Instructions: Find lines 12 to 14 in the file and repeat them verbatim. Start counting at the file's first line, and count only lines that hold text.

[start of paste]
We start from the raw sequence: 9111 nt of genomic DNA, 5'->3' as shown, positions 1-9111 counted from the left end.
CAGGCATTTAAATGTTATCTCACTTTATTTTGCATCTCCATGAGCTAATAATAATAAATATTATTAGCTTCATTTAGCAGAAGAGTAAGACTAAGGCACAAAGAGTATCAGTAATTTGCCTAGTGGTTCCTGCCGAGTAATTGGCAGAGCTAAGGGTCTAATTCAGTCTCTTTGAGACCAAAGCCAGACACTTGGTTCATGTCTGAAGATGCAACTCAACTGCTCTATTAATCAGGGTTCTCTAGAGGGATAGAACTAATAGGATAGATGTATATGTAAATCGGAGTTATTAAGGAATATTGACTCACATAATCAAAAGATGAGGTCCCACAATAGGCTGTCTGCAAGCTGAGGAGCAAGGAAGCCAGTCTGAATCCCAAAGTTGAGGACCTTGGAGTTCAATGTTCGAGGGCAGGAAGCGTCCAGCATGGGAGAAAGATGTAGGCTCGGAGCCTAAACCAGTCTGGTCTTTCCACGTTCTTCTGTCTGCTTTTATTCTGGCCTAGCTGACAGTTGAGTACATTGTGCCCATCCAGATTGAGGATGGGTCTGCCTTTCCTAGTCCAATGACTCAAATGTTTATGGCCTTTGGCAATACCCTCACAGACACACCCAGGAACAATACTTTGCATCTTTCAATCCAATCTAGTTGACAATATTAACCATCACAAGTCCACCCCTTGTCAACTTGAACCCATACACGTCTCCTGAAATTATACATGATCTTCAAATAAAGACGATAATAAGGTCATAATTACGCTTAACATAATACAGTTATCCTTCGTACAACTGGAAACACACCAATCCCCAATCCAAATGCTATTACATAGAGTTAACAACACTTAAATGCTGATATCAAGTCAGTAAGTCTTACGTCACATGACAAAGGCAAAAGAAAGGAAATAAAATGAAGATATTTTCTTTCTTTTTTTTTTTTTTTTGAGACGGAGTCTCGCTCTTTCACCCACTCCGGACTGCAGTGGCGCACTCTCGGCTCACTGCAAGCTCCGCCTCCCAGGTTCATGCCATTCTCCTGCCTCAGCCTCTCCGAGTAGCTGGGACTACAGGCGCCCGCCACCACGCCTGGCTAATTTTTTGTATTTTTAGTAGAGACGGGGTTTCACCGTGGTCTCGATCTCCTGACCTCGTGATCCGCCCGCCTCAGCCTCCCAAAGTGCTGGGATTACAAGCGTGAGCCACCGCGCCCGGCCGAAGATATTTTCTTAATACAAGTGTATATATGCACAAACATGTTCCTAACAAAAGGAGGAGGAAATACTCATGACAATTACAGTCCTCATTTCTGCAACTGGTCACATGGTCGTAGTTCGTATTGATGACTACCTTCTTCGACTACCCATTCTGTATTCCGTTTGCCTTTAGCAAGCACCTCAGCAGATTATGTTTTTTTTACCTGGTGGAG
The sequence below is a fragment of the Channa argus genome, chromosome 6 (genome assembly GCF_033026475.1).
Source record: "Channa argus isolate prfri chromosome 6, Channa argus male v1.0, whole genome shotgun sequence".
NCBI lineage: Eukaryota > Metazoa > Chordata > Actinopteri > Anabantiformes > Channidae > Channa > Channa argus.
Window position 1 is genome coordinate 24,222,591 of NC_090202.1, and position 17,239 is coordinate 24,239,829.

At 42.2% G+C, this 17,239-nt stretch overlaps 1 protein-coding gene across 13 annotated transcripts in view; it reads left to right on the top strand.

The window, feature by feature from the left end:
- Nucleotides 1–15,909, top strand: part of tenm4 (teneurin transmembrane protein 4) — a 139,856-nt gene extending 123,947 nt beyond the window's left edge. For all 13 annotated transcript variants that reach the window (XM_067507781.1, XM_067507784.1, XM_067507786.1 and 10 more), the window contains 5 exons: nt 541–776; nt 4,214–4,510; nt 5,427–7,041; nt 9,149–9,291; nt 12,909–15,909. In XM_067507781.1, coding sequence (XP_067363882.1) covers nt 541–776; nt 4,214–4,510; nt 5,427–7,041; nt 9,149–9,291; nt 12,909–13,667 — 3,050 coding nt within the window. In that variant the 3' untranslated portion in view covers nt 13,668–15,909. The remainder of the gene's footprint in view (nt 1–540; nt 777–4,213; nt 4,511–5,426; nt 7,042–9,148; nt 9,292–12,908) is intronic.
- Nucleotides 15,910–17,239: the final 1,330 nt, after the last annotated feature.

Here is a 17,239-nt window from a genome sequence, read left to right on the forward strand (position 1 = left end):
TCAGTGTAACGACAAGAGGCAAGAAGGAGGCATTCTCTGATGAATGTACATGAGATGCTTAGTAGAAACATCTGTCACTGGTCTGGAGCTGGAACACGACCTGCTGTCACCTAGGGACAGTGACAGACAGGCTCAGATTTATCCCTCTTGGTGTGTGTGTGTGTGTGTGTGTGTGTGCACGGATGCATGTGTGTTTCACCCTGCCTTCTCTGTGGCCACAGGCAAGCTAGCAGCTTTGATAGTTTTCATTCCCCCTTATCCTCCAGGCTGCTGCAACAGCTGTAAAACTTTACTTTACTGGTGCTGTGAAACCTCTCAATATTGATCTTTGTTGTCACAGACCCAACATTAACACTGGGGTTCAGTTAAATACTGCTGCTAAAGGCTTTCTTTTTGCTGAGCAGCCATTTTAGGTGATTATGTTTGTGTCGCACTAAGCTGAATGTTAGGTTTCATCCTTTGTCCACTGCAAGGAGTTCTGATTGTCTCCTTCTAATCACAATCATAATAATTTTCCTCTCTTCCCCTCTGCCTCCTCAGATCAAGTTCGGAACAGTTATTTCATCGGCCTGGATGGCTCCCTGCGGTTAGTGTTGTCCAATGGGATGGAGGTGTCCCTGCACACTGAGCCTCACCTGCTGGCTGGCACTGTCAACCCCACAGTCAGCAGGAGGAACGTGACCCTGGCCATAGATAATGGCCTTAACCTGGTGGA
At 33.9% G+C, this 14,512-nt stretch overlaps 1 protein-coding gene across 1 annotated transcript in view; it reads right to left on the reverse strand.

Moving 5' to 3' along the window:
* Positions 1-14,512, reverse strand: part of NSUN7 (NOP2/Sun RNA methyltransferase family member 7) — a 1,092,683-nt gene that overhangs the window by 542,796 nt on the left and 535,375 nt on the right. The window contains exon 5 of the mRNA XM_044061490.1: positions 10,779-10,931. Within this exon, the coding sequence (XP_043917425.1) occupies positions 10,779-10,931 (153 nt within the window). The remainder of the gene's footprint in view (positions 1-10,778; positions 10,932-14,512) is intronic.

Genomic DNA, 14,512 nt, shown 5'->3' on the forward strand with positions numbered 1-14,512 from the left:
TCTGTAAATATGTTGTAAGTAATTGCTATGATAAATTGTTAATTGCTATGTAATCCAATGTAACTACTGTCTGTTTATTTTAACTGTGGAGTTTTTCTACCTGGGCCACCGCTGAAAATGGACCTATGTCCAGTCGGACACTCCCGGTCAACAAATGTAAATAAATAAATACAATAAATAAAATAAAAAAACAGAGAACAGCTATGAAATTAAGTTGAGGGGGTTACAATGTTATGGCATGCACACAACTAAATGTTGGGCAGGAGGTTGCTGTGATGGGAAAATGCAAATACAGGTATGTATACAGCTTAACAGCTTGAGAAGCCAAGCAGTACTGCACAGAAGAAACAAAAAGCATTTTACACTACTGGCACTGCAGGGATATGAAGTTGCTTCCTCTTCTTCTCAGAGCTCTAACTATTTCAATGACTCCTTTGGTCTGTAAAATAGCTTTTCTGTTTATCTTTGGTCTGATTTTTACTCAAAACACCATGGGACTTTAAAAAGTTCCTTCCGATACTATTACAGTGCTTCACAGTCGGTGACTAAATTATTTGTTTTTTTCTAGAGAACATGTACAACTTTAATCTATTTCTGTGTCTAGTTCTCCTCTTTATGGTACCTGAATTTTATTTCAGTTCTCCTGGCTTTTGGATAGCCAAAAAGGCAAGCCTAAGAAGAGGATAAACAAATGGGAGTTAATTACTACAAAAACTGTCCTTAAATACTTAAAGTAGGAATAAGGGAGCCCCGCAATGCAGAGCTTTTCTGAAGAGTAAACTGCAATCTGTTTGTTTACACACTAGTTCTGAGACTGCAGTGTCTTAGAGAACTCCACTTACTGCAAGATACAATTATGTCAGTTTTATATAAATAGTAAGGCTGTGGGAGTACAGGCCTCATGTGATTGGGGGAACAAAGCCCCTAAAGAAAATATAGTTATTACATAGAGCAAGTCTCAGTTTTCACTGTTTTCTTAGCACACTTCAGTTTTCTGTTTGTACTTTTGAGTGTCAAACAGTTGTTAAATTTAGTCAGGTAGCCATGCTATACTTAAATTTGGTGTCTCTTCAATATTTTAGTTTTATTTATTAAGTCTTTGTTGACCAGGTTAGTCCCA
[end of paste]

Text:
TCAGTGTAACGACAAGAGGCAAGAAGGAGGCATTCTCTGATGAATGTACATGAGATGCTTAGTAGAAACATCTGTCACTGGTCTGGAGCTGGAACACGACCTGCTGTCACCTAGGGACAGTGACAGACAGGCTCAGATTTATCCCTCTTGGTGTGTGTGTGTGTGTGTGTGTGTGTGCACGGATGCATGTGTGTTTCACCCTGCCTTCTCTGTGGCCACAGGCAAGCTAGCAGCTTTGATAGTTTTCATTCCCCCTTATCCTCCAGGCTGCTGCAACAGCTGTAAAACTTTACTTTACTGGTGCTGTGAAACCTCTCAATATTGATCTTTGTTGTCACAGACCCAACATTAACACTGGGGTTCAGTTAAATACTGCTGCTAAAGGCTTTCTTTTTGCTGAGCAGCCATTTTAGGTGATTATGTTTGTGTCGCACTAAGCTGAATGTTAGGTTTCATCCTTTGTCCACTGCAAGGAGTTCTGATTGTCTCCTTCTAATCACAATCATAATAATTTTCCTCTCTTCCCCTCTGCCTCCTCAGATCAAGTTCGGAACAGTTATTTCATCGGCCTGGATGGCTCCCTGCGGTTAGTGTTGTCCAATGGGATGGAGGTGTCCCTGCACACTGAGCCTCACCTGCTGGCTGGCACTGTCAACCCCACAGTCAGCAGGAGGAACGTGACCCTGGCCATAGATAATGGCCTTAACCTGGTGGA
At 33.9% G+C, this 14,512-nt stretch overlaps 1 protein-coding gene across 1 annotated transcript in view; it reads right to left on the reverse strand.

Moving 5' to 3' along the window: